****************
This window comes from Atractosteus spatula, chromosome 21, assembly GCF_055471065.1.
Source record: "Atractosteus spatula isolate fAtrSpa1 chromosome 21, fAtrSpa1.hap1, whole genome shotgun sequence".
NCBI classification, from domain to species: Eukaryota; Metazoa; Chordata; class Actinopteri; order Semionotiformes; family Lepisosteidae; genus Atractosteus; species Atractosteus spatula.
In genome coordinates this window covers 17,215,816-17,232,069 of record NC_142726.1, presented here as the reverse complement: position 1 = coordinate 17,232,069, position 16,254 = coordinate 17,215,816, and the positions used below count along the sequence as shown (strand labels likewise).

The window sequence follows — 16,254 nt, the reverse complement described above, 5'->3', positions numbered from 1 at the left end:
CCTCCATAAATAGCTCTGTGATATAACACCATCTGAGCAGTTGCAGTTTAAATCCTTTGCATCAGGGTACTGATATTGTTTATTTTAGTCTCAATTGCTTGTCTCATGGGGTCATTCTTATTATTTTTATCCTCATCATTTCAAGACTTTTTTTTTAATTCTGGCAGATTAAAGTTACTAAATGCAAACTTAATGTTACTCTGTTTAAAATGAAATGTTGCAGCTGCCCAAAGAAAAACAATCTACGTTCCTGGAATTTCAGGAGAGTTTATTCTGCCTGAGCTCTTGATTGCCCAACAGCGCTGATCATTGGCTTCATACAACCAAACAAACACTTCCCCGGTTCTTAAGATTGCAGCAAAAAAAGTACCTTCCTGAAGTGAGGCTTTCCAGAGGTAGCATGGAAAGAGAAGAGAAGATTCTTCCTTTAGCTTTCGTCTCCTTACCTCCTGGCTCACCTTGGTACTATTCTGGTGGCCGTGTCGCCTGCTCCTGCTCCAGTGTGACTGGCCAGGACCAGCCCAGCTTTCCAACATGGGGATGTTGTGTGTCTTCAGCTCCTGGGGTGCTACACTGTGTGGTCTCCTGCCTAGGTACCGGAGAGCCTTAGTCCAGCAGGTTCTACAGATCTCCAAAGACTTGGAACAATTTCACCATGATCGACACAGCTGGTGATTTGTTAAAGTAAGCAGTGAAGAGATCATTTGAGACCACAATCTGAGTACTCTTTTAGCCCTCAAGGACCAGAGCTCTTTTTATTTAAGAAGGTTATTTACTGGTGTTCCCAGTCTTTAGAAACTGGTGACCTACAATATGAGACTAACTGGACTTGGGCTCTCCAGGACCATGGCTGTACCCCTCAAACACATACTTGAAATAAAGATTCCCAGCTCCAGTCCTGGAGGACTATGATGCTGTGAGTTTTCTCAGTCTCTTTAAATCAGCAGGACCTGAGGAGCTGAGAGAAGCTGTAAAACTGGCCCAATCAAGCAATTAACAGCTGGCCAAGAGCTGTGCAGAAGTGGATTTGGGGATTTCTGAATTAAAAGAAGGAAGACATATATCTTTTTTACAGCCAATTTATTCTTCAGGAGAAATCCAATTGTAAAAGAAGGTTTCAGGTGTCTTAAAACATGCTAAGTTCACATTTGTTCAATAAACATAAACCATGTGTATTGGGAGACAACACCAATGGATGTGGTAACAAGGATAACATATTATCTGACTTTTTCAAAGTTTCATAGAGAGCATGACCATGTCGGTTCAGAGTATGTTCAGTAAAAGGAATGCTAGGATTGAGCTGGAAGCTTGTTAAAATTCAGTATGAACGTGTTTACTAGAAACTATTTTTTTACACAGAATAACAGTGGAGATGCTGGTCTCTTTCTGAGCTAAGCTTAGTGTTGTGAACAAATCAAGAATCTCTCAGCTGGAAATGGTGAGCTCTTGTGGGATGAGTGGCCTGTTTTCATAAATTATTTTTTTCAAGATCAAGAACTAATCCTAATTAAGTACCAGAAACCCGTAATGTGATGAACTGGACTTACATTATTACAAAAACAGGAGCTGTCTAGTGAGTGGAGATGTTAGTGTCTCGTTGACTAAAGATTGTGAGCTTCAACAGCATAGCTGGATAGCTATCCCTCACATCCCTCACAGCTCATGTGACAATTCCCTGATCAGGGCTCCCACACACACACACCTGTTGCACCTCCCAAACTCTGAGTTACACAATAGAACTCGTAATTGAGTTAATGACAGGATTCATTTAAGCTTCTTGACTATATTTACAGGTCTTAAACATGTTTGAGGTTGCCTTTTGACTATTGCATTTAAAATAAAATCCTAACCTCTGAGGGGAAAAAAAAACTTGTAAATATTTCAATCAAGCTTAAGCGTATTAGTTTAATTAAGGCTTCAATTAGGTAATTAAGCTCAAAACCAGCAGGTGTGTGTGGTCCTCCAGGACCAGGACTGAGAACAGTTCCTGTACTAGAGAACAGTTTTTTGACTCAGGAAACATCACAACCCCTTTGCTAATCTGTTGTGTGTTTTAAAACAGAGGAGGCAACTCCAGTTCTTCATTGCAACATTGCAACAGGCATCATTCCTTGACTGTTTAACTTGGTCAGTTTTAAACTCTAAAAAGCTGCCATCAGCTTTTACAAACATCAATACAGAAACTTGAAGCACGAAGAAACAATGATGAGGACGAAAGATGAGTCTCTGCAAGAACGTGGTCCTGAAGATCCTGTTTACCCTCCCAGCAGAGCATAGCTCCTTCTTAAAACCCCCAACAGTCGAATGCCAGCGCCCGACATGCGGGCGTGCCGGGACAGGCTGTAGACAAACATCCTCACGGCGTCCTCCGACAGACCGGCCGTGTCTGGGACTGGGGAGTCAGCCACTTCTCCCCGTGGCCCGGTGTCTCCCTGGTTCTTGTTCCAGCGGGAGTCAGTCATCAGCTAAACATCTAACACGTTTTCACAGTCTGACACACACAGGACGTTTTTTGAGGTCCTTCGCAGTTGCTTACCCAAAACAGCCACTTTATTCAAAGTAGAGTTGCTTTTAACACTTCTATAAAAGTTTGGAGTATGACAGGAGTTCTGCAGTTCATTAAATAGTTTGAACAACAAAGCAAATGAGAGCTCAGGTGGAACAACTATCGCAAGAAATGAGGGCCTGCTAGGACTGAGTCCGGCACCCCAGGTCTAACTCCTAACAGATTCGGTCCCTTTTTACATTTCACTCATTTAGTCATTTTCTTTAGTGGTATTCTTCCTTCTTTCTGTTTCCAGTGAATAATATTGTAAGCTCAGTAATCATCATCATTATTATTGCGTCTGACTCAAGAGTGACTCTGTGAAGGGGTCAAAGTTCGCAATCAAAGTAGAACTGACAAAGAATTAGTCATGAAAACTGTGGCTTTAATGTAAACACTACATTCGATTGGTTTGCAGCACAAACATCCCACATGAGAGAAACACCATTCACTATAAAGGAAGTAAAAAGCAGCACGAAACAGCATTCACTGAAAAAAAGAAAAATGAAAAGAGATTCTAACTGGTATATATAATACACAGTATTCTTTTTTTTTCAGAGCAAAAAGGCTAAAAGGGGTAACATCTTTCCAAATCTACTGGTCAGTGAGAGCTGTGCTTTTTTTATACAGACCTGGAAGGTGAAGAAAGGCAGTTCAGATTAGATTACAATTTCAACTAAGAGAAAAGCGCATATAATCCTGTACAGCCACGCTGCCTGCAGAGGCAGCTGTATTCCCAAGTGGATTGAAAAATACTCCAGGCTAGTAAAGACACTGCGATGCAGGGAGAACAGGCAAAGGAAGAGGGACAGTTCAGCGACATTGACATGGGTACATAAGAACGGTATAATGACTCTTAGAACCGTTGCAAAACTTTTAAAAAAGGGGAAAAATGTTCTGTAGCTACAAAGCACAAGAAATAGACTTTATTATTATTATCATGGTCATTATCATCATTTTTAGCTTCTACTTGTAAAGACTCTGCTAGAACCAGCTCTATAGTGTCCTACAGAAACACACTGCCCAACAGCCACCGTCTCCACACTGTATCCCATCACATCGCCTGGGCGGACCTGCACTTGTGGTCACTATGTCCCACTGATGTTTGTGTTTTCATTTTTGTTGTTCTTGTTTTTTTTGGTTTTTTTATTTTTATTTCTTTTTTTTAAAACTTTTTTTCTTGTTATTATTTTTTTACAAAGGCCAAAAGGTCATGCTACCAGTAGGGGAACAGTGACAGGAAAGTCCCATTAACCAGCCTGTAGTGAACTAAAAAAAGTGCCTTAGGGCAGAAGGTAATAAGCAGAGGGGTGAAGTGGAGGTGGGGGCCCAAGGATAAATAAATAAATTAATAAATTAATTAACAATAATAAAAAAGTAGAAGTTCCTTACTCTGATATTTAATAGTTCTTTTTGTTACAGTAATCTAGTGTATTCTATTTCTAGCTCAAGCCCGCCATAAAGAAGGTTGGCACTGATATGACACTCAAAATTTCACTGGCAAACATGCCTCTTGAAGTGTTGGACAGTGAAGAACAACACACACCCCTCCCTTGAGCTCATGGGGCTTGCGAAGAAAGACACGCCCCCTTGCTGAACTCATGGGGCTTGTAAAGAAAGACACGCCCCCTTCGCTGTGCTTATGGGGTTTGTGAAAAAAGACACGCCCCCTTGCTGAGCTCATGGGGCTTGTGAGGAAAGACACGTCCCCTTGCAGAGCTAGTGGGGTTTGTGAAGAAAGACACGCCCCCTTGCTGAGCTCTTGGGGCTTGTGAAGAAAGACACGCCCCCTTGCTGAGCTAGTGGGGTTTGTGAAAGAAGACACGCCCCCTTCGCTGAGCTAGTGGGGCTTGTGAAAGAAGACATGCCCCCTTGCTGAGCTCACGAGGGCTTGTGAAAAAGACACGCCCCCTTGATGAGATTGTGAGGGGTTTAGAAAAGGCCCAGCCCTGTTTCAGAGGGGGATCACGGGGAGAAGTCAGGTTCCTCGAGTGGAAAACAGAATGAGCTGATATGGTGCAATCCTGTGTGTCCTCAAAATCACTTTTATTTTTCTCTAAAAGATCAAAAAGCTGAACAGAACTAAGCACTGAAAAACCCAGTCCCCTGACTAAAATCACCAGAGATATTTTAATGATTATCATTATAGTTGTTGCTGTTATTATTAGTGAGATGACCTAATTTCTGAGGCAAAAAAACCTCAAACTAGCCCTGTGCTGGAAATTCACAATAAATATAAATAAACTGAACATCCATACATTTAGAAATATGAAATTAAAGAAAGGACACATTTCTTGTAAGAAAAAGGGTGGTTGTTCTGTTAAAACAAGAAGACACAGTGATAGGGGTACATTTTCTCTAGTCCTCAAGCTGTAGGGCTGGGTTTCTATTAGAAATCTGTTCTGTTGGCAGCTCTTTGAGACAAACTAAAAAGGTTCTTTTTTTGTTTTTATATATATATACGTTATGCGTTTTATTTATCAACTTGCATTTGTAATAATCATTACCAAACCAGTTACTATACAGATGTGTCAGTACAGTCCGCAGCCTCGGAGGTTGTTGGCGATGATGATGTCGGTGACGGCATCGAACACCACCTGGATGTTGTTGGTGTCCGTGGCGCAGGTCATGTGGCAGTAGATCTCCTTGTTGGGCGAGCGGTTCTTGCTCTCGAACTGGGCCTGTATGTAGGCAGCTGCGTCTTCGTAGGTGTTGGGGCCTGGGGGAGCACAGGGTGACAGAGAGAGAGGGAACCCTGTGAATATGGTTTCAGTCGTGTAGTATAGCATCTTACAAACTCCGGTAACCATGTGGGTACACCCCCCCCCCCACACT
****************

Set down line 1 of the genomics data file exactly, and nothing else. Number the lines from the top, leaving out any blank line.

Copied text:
This window comes from Atractosteus spatula, chromosome 21, assembly GCF_055471065.1.